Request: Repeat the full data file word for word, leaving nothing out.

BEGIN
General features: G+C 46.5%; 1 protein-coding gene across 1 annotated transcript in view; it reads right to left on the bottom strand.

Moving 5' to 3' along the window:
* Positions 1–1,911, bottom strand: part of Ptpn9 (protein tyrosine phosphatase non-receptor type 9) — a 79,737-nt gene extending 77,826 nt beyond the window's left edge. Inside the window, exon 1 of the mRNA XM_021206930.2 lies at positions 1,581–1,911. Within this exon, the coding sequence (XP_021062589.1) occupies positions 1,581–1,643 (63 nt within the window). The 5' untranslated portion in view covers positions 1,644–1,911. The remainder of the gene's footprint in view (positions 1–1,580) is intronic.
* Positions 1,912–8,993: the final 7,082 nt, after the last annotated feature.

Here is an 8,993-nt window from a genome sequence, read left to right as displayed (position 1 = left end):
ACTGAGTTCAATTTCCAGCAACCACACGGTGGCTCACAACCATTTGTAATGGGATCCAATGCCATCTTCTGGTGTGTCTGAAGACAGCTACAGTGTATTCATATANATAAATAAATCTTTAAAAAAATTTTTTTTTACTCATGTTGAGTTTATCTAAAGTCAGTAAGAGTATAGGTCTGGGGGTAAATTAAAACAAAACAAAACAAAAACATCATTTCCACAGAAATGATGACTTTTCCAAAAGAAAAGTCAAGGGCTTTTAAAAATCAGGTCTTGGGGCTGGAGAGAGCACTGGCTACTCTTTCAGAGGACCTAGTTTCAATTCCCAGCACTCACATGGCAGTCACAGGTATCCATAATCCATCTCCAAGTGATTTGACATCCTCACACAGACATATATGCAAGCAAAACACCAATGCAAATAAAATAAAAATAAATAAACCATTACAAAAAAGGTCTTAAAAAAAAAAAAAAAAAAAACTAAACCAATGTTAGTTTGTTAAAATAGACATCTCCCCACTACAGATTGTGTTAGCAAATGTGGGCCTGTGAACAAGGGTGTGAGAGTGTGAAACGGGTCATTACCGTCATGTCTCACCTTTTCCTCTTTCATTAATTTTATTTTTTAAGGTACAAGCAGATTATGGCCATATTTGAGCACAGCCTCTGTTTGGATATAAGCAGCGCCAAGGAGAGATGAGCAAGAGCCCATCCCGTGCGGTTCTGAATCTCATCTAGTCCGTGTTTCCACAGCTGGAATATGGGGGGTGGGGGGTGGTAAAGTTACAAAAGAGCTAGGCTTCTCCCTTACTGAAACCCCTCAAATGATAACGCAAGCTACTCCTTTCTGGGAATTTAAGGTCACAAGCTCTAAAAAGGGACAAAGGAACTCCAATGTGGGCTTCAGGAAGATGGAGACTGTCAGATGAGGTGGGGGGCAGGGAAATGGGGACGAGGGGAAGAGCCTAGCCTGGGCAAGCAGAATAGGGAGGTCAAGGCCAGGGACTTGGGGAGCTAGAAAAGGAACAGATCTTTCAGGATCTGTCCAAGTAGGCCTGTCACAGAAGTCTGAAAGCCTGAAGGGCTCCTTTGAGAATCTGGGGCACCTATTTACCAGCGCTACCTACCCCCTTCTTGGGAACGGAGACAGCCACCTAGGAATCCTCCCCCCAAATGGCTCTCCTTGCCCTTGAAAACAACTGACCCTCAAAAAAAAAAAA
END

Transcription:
General features: G+C 46.5%; 1 protein-coding gene across 1 annotated transcript in view; it reads right to left on the bottom strand.

Moving 5' to 3' along the window:
* Positions 1–1,911, bottom strand: part of Ptpn9 (protein tyrosine phosphatase non-receptor type 9) — a 79,737-nt gene extending 77,826 nt beyond the window's left edge. Inside the window, exon 1 of the mRNA XM_021206930.2 lies at positions 1,581–1,911. Within this exon, the coding sequence (XP_021062589.1) occupies positions 1,581–1,643 (63 nt within the window). The 5' untranslated portion in view covers positions 1,644–1,911. The remainder of the gene's footprint in view (positions 1–1,580) is intronic.
* Positions 1,912–8,993: the final 7,082 nt, after the last annotated feature.

Here is an 8,993-nt window from a genome sequence, read left to right as displayed (position 1 = left end):
ACTGAGTTCAATTTCCAGCAACCACACGGTGGCTCACAACCATTTGTAATGGGATCCAATGCCATCTTCTGGTGTGTCTGAAGACAGCTACAGTGTATTCATATANATAAATAAATCTTTAAAAAAATTTTTTTTTACTCATGTTGAGTTTATCTAAAGTCAGTAAGAGTATAGGTCTGGGGGTAAATTAAAACAAAACAAAACAAAAACATCATTTCCACAGAAATGATGACTTTTCCAAAAGAAAAGTCAAGGGCTTTTAAAAATCAGGTCTTGGGGCTGGAGAGAGCACTGGCTACTCTTTCAGAGGACCTAGTTTCAATTCCCAGCACTCACATGGCAGTCACAGGTATCCATAATCCATCTCCAAGTGATTTGACATCCTCACACAGACATATATGCAAGCAAAACACCAATGCAAATAAAATAAAAATAAATAAACCATTACAAAAAAGGTCTTAAAAAAAAAAAAAAAAAAAACTAAACCAATGTTAGTTTGTTAAAATAGACATCTCCCCACTACAGATTGTGTTAGCAAATGTGGGCCTGTGAACAAGGGTGTGAGAGTGTGAAACGGGTCATTACCGTCATGTCTCACCTTTTCCTCTTTCATTAATTTTATTTTTTAAGGTACAAGCAGATTATGGCCATATTTGAGCACAGCCTCTGTTTGGATATAAGCAGCGCCAAGGAGAGATGAGCAAGAGCCCATCCCGTGCGGTTCTGAATCTCATCTAGTCCGTGTTTCCACAGCTGGAATATGGGGGGTGGGGGGTGGTAAAGTTACAAAAGAGCTAGGCTTCTCCCTTACTGAAACCCCTCAAATGATAACGCAAGCTACTCCTTTCTGGGAATTTAAGGTCACAAGCTCTAAAAAGGGACAAAGGAACTCCAATGTGGGCTTCAGGAAGATGGAGACTGTCAGATGAGGTGGGGGGCAGGGAAATGGGGACGAGGGGAAGAGCCTAGCCTGGGCAAGCAGAATAGGGAGGTCAAGGCCAGGGACTTGGGGAGCTAGAAAAGGAACAGATCTTTCAGGATCTGTCCAAGTAGGCCTGTCACAGAAGTCTGAAAGCCTGAAGGGCTCCTTTGAGAATCTGGGGCACCTATTTACCAGCGCTACCTACCCCCTTCTTGGGAACGGAGACAGCCACCTAGGAATCCTCCCCCCAAATGGCTCTCCTTGCCCTTGAAAACAACTGACCCTCAAAAAAAAAAAA